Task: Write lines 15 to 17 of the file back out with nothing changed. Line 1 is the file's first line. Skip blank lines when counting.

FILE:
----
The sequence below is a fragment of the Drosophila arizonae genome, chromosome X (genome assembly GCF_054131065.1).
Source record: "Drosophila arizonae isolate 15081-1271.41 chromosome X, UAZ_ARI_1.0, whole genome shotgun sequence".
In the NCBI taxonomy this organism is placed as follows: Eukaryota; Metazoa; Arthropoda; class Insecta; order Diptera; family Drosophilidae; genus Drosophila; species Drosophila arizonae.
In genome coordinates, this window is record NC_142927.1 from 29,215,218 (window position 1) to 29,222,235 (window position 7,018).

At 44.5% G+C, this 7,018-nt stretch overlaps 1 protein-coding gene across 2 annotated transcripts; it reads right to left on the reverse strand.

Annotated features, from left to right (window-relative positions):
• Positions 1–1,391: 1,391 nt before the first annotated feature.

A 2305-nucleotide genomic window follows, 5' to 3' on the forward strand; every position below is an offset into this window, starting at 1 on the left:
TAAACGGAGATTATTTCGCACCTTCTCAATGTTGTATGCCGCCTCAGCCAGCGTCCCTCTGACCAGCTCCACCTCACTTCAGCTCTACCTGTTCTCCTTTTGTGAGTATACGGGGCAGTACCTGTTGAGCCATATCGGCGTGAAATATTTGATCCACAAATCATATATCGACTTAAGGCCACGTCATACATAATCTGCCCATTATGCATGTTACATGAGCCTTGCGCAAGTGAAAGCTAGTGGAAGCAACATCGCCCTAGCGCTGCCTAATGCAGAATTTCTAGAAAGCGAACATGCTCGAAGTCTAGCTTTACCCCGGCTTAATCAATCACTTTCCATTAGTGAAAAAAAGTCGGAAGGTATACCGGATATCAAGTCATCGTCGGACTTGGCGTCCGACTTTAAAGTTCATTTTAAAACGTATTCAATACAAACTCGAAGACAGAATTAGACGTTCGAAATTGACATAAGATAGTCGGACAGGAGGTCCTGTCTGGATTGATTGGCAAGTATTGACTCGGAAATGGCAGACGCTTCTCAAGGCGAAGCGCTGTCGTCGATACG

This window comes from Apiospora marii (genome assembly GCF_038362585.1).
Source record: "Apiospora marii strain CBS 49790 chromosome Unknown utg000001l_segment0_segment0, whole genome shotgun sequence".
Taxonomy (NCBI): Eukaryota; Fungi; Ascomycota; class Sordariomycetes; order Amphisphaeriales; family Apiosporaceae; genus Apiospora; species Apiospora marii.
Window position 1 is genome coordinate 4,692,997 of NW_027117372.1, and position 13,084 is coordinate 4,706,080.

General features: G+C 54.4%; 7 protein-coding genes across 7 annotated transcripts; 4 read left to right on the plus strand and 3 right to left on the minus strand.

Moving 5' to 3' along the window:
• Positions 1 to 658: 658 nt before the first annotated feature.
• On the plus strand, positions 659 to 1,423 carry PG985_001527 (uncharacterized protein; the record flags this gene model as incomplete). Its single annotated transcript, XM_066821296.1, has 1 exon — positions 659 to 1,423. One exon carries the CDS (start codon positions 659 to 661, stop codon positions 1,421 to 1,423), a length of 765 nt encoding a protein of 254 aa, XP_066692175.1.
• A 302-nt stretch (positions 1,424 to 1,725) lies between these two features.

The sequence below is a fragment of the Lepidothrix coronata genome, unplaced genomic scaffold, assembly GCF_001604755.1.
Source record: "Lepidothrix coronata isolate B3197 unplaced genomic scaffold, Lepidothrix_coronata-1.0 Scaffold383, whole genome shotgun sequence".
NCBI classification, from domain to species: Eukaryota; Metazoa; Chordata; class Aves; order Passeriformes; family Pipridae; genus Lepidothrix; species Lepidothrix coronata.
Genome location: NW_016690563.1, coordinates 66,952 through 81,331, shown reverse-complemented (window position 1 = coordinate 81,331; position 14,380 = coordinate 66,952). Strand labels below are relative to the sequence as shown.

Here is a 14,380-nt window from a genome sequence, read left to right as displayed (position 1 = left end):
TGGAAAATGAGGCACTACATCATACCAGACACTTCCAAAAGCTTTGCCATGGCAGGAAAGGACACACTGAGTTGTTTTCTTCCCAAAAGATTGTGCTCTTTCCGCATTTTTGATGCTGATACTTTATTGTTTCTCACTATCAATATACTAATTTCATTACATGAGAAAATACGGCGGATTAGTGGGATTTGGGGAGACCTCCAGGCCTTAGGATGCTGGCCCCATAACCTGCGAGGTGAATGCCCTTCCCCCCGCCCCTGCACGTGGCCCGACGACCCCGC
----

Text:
Moving 5' to 3' along the window:
• Positions 1 to 658: 658 nt before the first annotated feature.
• On the plus strand, positions 659 to 1,423 carry PG985_001527 (uncharacterized protein; the record flags this gene model as incomplete). Its single annotated transcript, XM_066821296.1, has 1 exon — positions 659 to 1,423. One exon carries the CDS (start codon positions 659 to 661, stop codon positions 1,421 to 1,423), a length of 765 nt encoding a protein of 254 aa, XP_066692175.1.